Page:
Susi was likely born in 1909 as Charlotte Linda Vogel in the western district of Berlin. In early childhood Susi’s ichthyosis manifested aggressively and her skin quickly thickened, turned grey and cracked to resemble the skin of an elephant.
Susi's condition was severe to the point where it caused her constant physical pain. She was also very suseptible to infections and illnesses as bacteria invaded the major cracks formed in her skin from even her most subtle movements.
During her early years, Susi couldn’t even blink her eyes without risking life-threatening cracks
Susi also endured emotional torment as she was the subject of ridicule by her peers and lived as an outcast from them.
During the hot summer days, while the other children frolicked in the water, Susi rubbed ice over her arms in an effort to cool down as her skin condition left her unable to sweat. As the children pointed and laughed at her she would not shed a single tear. Her condition had robbed her of that ability as well.
Susi’s parents, in an effort to improve the quality of her life and to prevent infection, lathered Susi with generous amounts of oil and moisturizer on a daily basis.
Susi’s parents were also highly concerned with her general appearance and took to peeling the skin from her face on a nightly basis.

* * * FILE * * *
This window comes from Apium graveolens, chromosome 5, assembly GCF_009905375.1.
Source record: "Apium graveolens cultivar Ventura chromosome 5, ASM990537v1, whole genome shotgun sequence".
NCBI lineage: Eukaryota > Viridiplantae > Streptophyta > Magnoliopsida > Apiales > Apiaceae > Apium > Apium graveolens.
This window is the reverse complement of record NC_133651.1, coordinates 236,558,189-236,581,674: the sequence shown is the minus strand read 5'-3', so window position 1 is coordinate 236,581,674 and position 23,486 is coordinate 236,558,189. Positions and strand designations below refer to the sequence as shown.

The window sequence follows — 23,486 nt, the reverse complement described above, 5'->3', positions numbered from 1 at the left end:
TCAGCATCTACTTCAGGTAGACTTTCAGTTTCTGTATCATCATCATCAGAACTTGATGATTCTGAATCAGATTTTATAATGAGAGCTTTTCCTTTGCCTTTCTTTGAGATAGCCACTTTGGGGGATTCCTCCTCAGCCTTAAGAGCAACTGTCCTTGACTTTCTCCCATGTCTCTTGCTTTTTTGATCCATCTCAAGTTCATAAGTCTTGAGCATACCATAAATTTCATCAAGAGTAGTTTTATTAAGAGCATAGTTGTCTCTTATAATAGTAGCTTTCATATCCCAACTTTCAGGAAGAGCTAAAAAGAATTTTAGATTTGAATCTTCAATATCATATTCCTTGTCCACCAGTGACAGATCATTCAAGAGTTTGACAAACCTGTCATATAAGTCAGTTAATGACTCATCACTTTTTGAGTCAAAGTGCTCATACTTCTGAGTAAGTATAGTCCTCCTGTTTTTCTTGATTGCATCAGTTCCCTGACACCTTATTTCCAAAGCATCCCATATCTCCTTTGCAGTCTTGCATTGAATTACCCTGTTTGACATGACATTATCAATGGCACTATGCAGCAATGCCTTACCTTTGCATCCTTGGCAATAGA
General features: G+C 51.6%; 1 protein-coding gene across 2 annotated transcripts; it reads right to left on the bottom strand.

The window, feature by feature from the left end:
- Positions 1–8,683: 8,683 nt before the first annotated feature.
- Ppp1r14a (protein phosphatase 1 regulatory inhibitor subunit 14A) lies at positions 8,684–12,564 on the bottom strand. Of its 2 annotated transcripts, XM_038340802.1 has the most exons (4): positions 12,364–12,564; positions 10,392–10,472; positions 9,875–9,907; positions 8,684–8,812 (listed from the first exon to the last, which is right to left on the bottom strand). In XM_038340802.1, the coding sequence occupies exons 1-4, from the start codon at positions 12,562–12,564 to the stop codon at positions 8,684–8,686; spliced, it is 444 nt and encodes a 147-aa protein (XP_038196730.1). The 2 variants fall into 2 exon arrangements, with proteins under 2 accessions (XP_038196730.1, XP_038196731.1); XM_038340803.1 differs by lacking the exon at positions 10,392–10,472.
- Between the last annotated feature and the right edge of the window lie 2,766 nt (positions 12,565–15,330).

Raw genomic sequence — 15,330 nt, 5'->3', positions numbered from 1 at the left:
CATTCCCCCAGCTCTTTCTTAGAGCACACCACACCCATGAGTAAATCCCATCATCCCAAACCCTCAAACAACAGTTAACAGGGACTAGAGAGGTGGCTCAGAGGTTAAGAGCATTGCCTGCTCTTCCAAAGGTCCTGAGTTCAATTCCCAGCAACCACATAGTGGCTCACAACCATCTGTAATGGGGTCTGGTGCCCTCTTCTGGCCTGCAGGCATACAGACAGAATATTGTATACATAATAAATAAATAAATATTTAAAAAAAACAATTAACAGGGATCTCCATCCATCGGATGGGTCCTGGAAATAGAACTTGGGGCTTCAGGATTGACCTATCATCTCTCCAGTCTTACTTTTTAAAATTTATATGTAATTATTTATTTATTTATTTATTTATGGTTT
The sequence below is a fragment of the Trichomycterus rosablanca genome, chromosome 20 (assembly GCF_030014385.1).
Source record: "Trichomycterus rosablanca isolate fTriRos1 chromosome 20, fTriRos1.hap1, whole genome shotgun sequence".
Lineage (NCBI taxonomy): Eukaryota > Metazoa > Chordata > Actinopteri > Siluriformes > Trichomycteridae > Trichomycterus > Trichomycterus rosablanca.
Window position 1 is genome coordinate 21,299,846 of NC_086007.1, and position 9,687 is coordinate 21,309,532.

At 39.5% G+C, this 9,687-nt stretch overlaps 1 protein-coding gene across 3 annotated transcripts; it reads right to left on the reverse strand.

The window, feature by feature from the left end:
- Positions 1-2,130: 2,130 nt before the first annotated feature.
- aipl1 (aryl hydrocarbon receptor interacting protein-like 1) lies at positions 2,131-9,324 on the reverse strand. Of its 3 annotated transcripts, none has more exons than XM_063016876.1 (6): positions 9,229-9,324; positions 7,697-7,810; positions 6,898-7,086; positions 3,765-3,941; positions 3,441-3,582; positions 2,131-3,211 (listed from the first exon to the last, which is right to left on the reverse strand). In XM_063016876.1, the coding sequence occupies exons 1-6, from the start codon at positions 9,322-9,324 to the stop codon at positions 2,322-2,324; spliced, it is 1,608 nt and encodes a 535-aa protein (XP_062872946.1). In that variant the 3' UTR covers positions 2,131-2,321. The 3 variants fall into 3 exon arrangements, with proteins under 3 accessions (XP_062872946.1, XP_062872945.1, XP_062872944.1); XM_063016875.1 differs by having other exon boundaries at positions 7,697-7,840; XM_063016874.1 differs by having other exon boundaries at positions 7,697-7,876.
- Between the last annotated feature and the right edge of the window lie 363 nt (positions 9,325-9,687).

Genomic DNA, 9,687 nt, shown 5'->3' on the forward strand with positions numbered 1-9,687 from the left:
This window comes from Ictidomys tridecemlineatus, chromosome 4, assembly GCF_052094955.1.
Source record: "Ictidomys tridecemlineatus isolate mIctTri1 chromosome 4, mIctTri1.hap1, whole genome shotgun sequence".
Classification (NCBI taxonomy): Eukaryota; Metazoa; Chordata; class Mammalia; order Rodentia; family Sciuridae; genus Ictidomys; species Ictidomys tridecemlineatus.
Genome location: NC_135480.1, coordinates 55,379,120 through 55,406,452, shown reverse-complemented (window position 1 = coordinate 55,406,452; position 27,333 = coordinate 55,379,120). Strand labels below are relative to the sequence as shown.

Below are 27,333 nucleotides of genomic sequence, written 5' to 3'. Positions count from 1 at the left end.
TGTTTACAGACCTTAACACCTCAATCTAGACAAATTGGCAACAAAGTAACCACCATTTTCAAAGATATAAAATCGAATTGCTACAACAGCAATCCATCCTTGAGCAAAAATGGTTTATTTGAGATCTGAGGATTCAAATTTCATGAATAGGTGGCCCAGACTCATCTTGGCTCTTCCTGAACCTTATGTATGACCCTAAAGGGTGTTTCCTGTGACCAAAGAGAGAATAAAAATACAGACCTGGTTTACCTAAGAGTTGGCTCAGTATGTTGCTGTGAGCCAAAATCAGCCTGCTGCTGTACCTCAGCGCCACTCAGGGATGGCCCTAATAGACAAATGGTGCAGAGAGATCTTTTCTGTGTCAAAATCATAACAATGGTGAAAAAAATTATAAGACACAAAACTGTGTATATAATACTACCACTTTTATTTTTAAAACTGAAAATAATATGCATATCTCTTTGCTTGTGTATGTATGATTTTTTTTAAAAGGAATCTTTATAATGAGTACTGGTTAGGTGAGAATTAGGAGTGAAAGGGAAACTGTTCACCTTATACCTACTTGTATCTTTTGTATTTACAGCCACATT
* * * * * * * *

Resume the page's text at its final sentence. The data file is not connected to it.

Both practices did wonders as her skin became suppler and her facial complexion cleared to reveal a lovely face. Susi would, however, need to repeat the daily procedures for the rest of her life.
Susi first came to the United States in 1927 as part of a troupe consisting of a giantess and a bearded lady and she made multiple subsequent visits to the US.
With her manager, she emigrated to the U.S. from Germany to escape the oncoming war and moved into an apartment on New York’s west side.
Susi left Coney Island in 1933 to be featured in the Ripley’s Believe it or Not?! exhibit at the Chicago World's Fair, where she gave no fewer than eighty performances to a million curious viewers.
When these grind shows became too exhausting for Susi, she traveled to New York and took a low stress job with the Gorman Bros. circus as a member of the menagerie, performing for just an hour a day next to an elephant named Lou.
Susi spoke beautiful English and Walt Hudson recalled she "was a very pleasant girl to converse with". Her favorite hobby was crossword puzzles, and she often asked people to save her the puzzles from their daily papers.
By all accounts Susi was a shy, introverted and quiet woman who preferred to keep a low profile and exhibit sparingly.
She exhibited herself more or less locally until her manager passed away in the late 1960’s. With his death, Susi’s career and heart for the business died as well.
Her last confirmed public appearance was at the Great Allentown Fair in Pennsylvania as a single attraction billed as ‘The Swamp Girl’.
By some accounts Susi retired to Germany, but most report that she passed away in New York City in 1975.